## 1. Introduction

### 1.1. Soil Moisture in the Climate System

[2] Surface soil moisture is a key state variable which integrates much of the land surface hydrology and exerts considerable control on several land-atmosphere exchanges. It is the fastest component of the continental water cycle with a residence time of just a few days. Root zone (5–100 cm) soil moisture determines how much water is available to vegetation, thereby influencing the latent heat flux and hence the surface energy balance.

[3] A consistent data set of soil moisture, ground temperature and surface fluxes would enable a detailed study of land-atmosphere interactions and the role that they play in the climatic system. Global or regional in situ measurements at the scales required to study hydrometeorology (10 km) and hydroclimatology (30–50 km) would require networks that are logistically and economically infeasible. Remote sensing, on the other hand, is ideal for obtaining data at these scales and globally.

### 1.2. Remote Sensing of Soil Moisture

[4] Passive microwave radiometry has long been recognized as having the potential to measure soil moisture on regional and global scales. Low-frequency passive microwave radiation (1–3 GHz or L band) is particularly suitable as there is a sharp contrast in the dielectric constants for water and soil in this region of the spectrum [*Ulaby et al.*, 1986; *Wang and Schmugge*, 1980]. Furthermore, measurements in this frequency range are relatively unaffected by clouds and can penetrate light to moderate vegetation.

[5] As early as the late 1960s and early 1970s small studies were undertaken to determine the feasibility of using microwave brightness temperatures to estimate soil moisture. L band remote sensing of soil moisture can be used to estimate volumetric water content in the top 5 cm of the soil column with a precision of a few percent [*Jackson et al.*, 1995; *Jackson*, 1997; *Jackson et al.*, 1999]. Future pathfinder missions such as NASA's Hydrosphere State (Hydros) and ESA's Soil Moisture and Ocean Salinity (SMOS) will provide global L band observations from which a global soil moisture data set can be obtained [*Entekhabi et al.*, 2004].

### 1.3. Land Data Assimilation

[6] While remote sensing offers the advantage of global coverage, the temporal resolution of observations is limited by the revisit time. The Hydros satellite will revisit a given location on the Earth's surface just once every 2–3 days. Furthermore, the L band brightness temperature relates to the soil moisture at the surface (top 5 cm) and yields no information on the root zone. Forcing a land surface model with meteorological data can produce soil moisture and temperature estimates, along with the associated fluxes at the temporal resolution of the model yielding information on the diurnal cycle. However, such unconstrained simulations are subject to the errors in model structure and forcing uncertainty. Data assimilation offers a means to combine the advantages of modeling with those of remote sensing.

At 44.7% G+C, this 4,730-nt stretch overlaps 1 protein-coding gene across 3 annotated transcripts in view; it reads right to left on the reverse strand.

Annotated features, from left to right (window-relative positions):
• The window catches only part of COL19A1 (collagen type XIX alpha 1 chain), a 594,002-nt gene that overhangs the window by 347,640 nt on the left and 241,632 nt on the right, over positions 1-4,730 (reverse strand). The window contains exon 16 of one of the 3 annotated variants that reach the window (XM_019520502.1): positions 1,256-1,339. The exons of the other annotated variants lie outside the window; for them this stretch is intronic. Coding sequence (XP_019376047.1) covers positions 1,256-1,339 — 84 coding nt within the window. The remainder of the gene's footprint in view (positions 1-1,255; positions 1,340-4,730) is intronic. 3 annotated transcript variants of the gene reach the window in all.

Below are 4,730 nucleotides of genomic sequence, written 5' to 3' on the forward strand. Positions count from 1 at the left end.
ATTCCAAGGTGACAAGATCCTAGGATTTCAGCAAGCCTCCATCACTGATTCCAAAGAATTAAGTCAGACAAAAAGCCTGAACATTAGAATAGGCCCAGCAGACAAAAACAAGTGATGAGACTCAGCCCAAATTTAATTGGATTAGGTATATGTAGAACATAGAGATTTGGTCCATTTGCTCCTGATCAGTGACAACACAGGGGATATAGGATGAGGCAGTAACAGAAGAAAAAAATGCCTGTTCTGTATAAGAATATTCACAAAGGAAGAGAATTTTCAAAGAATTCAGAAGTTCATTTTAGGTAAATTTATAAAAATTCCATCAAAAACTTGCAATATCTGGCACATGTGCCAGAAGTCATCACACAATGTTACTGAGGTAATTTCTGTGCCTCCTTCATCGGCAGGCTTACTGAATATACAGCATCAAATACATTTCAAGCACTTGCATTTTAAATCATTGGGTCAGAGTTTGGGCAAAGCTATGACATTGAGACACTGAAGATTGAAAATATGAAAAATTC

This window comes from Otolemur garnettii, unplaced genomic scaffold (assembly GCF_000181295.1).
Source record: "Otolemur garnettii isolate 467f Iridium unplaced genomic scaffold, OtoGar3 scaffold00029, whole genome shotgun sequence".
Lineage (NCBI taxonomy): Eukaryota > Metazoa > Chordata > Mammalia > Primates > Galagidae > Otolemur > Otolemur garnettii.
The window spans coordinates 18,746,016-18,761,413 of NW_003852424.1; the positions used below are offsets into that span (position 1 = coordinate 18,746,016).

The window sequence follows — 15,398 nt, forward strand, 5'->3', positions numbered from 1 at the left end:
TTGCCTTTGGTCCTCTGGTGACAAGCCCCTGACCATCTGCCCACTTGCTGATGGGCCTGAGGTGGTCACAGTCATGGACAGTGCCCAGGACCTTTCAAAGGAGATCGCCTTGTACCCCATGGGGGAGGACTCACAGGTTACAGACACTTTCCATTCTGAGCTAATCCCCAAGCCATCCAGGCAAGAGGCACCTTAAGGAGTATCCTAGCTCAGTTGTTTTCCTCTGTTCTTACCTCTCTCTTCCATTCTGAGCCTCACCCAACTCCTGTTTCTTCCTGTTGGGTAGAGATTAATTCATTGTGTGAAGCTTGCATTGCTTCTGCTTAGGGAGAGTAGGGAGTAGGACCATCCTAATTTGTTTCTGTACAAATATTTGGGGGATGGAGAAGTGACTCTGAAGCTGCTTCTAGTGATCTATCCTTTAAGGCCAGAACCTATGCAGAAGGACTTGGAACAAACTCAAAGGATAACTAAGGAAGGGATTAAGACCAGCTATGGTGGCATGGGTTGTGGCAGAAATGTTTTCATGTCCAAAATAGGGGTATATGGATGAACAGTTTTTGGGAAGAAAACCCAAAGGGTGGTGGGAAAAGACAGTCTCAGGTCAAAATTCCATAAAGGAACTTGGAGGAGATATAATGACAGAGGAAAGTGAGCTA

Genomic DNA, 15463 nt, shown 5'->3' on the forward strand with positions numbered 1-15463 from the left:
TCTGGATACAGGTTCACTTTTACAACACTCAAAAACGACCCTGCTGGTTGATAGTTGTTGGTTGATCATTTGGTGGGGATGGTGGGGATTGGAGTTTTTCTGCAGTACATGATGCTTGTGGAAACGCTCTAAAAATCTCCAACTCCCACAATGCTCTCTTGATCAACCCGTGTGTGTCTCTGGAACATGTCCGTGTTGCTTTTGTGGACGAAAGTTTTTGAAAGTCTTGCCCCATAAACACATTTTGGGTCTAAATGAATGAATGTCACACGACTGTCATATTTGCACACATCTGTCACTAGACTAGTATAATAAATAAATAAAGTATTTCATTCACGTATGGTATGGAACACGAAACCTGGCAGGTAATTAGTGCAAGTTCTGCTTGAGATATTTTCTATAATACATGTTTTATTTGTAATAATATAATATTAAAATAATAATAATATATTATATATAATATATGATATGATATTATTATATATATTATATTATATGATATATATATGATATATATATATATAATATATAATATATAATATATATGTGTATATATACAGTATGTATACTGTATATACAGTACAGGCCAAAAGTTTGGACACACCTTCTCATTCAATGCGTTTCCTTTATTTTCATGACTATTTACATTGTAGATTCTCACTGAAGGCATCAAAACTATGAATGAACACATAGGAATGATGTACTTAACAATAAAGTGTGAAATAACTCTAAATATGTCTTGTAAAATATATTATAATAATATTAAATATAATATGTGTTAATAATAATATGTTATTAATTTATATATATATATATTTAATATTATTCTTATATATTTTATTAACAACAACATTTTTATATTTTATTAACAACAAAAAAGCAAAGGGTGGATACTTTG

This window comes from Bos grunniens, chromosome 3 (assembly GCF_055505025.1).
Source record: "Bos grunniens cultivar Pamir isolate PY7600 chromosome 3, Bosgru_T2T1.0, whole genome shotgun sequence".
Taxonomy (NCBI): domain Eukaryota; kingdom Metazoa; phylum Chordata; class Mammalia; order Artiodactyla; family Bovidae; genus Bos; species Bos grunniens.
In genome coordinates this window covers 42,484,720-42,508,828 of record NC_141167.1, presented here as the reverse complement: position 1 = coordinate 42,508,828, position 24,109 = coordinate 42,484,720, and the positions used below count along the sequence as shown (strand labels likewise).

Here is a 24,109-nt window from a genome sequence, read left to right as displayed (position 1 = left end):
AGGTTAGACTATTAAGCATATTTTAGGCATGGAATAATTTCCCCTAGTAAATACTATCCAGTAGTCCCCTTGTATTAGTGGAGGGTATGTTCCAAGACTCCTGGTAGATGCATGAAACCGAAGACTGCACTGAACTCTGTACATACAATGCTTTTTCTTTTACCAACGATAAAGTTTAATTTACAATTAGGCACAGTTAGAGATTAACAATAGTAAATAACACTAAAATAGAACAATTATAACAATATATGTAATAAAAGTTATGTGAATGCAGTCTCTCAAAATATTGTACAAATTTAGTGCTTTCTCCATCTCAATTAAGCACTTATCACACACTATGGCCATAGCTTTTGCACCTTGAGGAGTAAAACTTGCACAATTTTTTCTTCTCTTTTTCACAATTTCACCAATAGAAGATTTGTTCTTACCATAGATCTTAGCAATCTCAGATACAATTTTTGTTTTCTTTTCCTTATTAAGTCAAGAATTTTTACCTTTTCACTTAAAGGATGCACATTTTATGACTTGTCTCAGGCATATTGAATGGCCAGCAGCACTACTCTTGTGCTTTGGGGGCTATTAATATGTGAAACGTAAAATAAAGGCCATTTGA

[7] Data assimilation techniques have been used in meteorology and oceanography for decades. A comparison of the various techniques is provided by *Ghil and Manalotte-Rizzoli* [1991]. *Courtier et al.* [1993] compiled a list of significant papers in the application of data assimilation techniques to meteorology problems. Data assimilation techniques can be roughly divided into two categories; variational techniques and those derived from the classic Kalman filter. Both methods have been applied to hydrological research in recent years.

[8] The central concept in variational data assimilation is the adjoint model. This is obtained by linearizing the forward model along a trajectory producing the tangent-linear model, and obtaining the adjoint. Thus variational techniques require that the model be differentiable. *Lorenc* [1986] describes various variational techniques which have been applied in meteorology. Several applications in oceanography and meteorology are discussed by *Ghil and Manalotte-Rizzoli* [1991] and *Wunsch* [1996]. Variational techniques have been successfully applied to hydrological applications in recent years [*Castelli et al.*, 1999; *Boni et al.*, 2001; *Reichle*, 2000; *Reichle et al.*, 2001a, 2001b; *Margulis*, 2002]. 4DVAR, in which observations distributed in space and time are used with knowledge of temporal evolution of the state, is particularly suited to our problem as demonstrated by *Reichle* [2000], but it requires development of the adjoint. While automatic adjoint compilers are available [*Giering and Kaminski*, 1998], they can prove difficult to use with large and intricate numerical models, and typically involve extensive tuning and sensitivity studies to validate the adjoint model generated. A means is sought by which temporally distributed observations may be used in a smoothing approach like 4DVAR without resorting to a simplified land surface model.